Now, I don't know about you, but all this talk of various harmonics at various levels doesn't mean much to me on an instinctive level. Are there ways we can re-organise this information further to make it correspond to our own perceptions?
Yes, I believe there are, but we do have to be honest - we're going out on a limb here. But that's perhaps the only way to find out if it will take our weight! Let's look at some of the words we often resort to in describing sounds and see if we can link them to aspects of our data.
I routinely use this term to describe the underlying base of the note, upon which other properties like reediness, warmth, brightness, darkness, etc perch. I suspect it's closely linked with the level of fundamental (H1). It seems to me that big bore flutes like the Prattens and the Boehm have more of it, and small bore flutes like the Grey Larsen Preferred (GLP) have less of it. I'll get to test my perception (gulp!). So, as a first approximation, let's assign the level of fundamental to Body. I'm perfectly happy to consider other possible names!
The famous 19th century player Nicholson said:
So what is reediness? How about this for an interim definition? (Until our investigations suggest otherwise.) Reediness is what's left when you take out the Body. It's the sum of all the energy tied up in the harmonics. Hmmm, bold!
But perhaps we wouldn't be happy just splitting our flute in two - "Body" and "The Rest". So what else could there be?
Some of us embraced the Digital Sound Age with both ears. Clarity at last! Others actually found they missed the mud, and they can be found reviving old tube amplifiers (or building new ones) to recover it. Are they insane? Does it have any possible relevance to flutes?
While large amounts of distortion (think guitar fuzz-box) are pretty ghastly, a little bit of some distortions are actually warm and friendly. HiFi researchers discovered that small amounts (a few percent, or in dB terms, say -30dB) of even order harmonics can give a stark recording a pleasant degree of warmth. What are "even-order" harmonics, and how could tube amplifiers and flutes generate them?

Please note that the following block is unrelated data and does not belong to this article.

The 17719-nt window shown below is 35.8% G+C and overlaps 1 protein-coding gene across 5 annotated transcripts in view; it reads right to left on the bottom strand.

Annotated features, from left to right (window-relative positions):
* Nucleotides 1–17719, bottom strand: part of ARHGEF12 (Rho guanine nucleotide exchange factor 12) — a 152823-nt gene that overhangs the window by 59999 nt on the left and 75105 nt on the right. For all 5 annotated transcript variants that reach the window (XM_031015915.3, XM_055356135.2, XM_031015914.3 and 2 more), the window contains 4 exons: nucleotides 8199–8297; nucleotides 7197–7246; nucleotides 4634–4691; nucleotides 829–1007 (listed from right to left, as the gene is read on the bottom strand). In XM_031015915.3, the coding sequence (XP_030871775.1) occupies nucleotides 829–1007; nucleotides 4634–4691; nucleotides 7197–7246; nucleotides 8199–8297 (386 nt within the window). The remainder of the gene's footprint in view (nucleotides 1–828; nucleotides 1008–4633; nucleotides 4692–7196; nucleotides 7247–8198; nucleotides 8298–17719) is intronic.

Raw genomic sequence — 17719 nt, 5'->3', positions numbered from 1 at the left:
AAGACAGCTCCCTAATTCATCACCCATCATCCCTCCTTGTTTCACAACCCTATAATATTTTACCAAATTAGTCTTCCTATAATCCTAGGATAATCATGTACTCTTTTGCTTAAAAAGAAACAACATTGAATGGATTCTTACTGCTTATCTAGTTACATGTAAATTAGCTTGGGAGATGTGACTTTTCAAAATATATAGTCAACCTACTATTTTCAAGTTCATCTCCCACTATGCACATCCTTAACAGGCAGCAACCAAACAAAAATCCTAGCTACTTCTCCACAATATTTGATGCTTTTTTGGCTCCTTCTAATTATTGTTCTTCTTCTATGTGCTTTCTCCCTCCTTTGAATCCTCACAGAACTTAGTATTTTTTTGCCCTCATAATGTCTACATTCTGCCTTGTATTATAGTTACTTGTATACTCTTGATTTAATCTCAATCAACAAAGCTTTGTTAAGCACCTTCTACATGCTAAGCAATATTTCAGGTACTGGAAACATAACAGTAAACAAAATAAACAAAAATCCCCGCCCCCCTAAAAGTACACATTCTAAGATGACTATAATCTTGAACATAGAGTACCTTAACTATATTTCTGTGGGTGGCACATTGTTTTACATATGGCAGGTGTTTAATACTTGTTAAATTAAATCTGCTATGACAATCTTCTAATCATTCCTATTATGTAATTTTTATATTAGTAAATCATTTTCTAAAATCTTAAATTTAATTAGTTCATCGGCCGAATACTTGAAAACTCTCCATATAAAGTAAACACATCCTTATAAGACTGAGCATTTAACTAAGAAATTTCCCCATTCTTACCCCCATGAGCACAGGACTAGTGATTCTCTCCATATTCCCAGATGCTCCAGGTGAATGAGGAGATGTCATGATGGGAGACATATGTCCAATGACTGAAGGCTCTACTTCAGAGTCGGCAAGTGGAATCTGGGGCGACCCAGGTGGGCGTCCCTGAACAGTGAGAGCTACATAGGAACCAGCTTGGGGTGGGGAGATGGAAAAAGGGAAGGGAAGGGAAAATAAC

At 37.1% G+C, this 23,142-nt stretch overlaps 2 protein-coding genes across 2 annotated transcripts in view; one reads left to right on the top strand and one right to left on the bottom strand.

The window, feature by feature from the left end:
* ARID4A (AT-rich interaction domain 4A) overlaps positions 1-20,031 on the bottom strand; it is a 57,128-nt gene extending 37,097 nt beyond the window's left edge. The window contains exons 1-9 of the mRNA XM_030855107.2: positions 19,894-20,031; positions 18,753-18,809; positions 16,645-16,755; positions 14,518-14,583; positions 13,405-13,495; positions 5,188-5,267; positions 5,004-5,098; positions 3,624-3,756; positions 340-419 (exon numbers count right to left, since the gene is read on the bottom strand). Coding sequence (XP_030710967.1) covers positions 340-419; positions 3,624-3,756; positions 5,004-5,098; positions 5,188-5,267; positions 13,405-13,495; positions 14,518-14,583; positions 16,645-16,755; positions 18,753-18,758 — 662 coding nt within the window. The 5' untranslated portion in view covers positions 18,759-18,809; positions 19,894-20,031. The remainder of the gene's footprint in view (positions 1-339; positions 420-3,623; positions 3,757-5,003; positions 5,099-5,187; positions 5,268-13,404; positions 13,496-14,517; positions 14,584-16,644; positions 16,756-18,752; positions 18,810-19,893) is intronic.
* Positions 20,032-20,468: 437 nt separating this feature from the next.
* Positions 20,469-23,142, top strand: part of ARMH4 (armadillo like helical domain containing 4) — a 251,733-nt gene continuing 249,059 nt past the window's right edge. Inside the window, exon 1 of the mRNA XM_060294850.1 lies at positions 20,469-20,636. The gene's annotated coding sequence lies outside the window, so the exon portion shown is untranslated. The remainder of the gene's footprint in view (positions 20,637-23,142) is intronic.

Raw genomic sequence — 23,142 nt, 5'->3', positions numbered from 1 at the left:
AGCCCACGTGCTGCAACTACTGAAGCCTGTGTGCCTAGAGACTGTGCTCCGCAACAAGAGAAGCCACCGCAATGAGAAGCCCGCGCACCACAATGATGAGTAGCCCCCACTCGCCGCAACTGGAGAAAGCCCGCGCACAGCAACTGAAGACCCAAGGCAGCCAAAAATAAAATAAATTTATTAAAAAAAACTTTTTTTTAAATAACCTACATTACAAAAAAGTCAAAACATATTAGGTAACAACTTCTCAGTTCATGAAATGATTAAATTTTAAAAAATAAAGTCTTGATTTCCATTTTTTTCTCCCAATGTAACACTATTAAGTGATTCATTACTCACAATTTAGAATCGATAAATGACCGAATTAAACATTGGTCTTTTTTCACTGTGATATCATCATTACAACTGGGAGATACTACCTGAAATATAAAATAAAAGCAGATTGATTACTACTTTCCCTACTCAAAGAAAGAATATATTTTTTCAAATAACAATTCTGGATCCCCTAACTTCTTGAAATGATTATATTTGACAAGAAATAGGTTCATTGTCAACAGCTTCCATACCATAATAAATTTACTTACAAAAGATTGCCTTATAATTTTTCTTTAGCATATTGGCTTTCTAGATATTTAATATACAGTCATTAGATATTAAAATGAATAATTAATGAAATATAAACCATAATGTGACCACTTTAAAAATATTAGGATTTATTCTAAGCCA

Even order harmonics are simply those with an even number - in our case H2, H4, H6 etc. They are generated when a vibrating system suffers a non-linearity - something that favours the negative or positive excursion over the other. The perfect sinusoidal trace becomes a little top or bottom heavy. Amplifying tubes do this by progressively running out of emission at one end of the signal excursion - most of the available electrons emanating from the cathode have been attracted to the anode and so it becomes harder and harder to attract more. Flutes do it when we don't aim directly at the "edge", but aim above or below (usually below). The jet has to wander much further in one half cycle than the other, causing even harmonic content. The further we direct the jet away from the edge, the more even-harmonic content (I won't call it distortion any more, promise!) we get. If you're interested in how this was employed historically on the flute, see John Gunn on Tone.
So, yes, we definitely want to be advised of even order harmonics, don't we.
HiFi researchers attribute edginess to the odd-order harmonics, and in particular H7, which is actally out-and-out dissonant (the seventh harmonic of D4 is C7 - play D and C together yetch!) So we'd want to keep an eye on our odd-order harmonics, wouldn't we.